If you’ve been thinking about having a baby or are currently expecting a child, you’re probably concerned about getting stretch marks. More than half of all women get stretch marks while pregnant, so your concerns are justified.
Stretch marks are red, pink, or purple lines that typically appear in the second trimester of pregnancy—between 13 and 21 weeks—but can develop at any time between conception and delivery. Women generally worry most about getting stretch marks on their bellies, but they can also develop on breasts, arms, thighs, and hips.
Stretch marks do not go away on their own, so for many women, getting stretch marks means a lifetime of trying to hide them from others.
What Causes Stretch Marks?
Stretch marks are caused when extreme changes in the shape of your body result in tearing of the lower layers of your skin. The rapidity with which your body grows and changes during pregnancy puts you at a high risk for developing stretch marks, but stretch marks are not exclusively caused by pregnancy. They also commonly appear on people when gaining or losing weight, on young children experiencing growth spurts, and on weightlifters when gaining muscle rapidly.
Skin is composed of multiple layers. The topmost layer of your skin—the layer you can touch and feel—is called the epidermis. Beneath the epidermis is the layer of skin known as the dermis. It is in the dermis where stretch marks form. Because the tearing that creates stretch marks occurs in the dermis, it does not bleed or scab like an external would, but the damage is visible in the form of stretch marks. Over time, the tears heal and form scars. This is why stretch marks appear initially as some hue of red but will fade and become white over time.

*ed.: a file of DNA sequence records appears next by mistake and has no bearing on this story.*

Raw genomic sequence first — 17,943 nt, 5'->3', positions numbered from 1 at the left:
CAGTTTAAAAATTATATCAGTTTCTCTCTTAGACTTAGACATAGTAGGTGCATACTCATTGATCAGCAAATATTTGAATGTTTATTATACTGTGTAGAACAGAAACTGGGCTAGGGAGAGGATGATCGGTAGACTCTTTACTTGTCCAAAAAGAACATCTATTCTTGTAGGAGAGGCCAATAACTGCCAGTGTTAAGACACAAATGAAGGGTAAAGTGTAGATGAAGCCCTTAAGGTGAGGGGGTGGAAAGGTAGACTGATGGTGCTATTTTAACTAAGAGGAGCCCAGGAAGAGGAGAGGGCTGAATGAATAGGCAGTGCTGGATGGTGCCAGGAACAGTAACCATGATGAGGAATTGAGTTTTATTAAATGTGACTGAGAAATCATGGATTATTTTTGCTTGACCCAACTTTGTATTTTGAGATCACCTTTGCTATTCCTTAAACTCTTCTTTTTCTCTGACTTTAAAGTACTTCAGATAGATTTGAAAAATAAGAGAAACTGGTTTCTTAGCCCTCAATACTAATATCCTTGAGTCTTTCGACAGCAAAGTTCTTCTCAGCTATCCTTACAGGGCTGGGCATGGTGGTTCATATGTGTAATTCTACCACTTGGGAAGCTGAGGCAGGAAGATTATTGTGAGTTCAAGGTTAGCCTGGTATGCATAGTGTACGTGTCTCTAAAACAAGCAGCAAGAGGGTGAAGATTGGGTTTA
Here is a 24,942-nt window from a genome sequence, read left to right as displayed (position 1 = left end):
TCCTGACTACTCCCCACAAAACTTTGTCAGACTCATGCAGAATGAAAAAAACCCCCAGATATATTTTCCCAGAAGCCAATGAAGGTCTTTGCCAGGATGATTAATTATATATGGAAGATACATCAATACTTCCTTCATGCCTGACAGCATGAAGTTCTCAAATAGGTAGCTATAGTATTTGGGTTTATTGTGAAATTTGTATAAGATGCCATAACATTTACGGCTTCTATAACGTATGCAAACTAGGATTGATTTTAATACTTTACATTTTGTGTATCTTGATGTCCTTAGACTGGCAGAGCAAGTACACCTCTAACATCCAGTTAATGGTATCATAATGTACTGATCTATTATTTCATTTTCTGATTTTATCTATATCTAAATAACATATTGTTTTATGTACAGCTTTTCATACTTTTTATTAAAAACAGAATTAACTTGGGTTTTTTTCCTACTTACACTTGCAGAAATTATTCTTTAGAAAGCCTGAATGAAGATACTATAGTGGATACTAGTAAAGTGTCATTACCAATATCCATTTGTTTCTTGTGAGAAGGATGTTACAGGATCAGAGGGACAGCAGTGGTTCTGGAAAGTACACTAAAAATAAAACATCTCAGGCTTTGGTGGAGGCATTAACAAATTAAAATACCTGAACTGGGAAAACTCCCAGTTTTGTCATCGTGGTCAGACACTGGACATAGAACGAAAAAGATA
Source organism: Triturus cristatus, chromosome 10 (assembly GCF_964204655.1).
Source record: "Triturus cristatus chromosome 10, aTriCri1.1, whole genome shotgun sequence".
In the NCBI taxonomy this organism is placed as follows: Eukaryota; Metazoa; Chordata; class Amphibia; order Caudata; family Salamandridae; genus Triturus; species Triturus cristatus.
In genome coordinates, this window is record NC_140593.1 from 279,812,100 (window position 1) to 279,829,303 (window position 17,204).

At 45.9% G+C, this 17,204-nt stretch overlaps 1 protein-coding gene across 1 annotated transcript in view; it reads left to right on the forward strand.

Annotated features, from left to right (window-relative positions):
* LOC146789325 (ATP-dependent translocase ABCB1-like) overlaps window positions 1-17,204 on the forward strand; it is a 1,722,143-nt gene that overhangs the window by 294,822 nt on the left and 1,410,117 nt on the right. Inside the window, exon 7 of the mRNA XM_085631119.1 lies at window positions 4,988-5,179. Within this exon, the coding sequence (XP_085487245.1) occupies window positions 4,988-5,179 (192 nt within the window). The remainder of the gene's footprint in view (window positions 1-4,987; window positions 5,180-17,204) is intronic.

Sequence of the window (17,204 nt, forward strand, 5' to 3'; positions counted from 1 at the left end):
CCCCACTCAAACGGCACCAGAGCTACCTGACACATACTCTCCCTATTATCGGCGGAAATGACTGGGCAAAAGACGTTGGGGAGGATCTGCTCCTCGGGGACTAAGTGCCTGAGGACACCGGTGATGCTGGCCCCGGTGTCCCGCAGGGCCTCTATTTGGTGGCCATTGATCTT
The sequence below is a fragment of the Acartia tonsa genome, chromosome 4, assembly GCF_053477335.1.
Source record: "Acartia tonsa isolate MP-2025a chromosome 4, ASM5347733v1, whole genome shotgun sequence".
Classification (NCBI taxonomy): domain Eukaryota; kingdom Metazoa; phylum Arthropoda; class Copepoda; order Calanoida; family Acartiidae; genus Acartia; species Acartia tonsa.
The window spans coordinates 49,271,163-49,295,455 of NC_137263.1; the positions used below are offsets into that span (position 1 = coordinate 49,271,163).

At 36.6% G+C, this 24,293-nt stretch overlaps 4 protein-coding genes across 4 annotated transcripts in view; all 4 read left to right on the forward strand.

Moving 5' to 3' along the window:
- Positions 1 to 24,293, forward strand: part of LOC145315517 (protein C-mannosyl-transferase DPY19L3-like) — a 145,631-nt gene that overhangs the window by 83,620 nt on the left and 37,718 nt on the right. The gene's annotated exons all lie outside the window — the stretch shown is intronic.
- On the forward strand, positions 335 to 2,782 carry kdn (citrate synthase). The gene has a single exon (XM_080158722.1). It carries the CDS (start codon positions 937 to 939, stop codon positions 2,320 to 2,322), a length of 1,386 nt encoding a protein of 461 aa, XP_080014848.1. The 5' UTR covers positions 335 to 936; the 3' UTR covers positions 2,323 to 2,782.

Symptoms of Stretch Marks
If you wait to feel symptoms of stretch marks before taking steps to prevent stretch mark development, it’s probably too late to do anything about it. Some people report itching prior to stretch marks appearing. Often, however, stretch marks appear with no symptoms at all.
How to Prevent Stretch Marks
The best way to live a life without stretch marks is to prevent them from ever appearing in the first place, and the best way to prevent stretch marks is to promote your skin’s elasticity. Soft, flexible skin should be less prone to tearing when stretched. There are multiple ways you can promote skin flexibility while pregnant that are perfectly safe for you and your baby:
- Avoid gaining excess weight: The common saying “eat for two” while you’re pregnant often feels like a free pass to eat as much as you want and gain as much weight as you want while pregnant. However, gaining excess weight that’s not directly related to the growing fetus in your uterus will increase your likelihood of developing stretch marks.
- Use a stretch mark prevention lotion: Applied all over your body twice a day over the course of your pregnancy, a stretch mark prevention lotion can encourage skin elasticity and help prevent stretch marks. Make sure, however, that the lotion or product you choose doesn’t contain chemicals that could be unsafe for use while pregnant. See the list below.